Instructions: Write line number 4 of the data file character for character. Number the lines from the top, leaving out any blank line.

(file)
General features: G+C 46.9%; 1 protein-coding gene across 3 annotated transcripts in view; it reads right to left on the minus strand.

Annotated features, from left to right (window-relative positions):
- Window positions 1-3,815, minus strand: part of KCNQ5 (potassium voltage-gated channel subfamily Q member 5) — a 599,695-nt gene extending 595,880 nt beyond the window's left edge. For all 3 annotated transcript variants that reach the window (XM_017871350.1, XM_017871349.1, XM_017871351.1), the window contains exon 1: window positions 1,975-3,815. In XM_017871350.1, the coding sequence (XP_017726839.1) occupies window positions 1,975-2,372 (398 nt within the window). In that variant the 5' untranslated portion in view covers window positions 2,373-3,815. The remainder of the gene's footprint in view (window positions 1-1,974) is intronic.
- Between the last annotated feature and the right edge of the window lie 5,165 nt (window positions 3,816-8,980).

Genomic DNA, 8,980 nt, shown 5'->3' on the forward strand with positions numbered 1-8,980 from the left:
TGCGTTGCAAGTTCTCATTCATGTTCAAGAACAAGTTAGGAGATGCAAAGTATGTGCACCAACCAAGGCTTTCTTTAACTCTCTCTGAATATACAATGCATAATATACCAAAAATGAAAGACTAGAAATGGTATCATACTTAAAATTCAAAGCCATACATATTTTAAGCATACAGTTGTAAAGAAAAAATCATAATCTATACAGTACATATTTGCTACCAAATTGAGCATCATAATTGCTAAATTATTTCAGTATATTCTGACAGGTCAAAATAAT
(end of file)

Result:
- Between the last annotated feature and the right edge of the window lie 5,165 nt (window positions 3,816-8,980).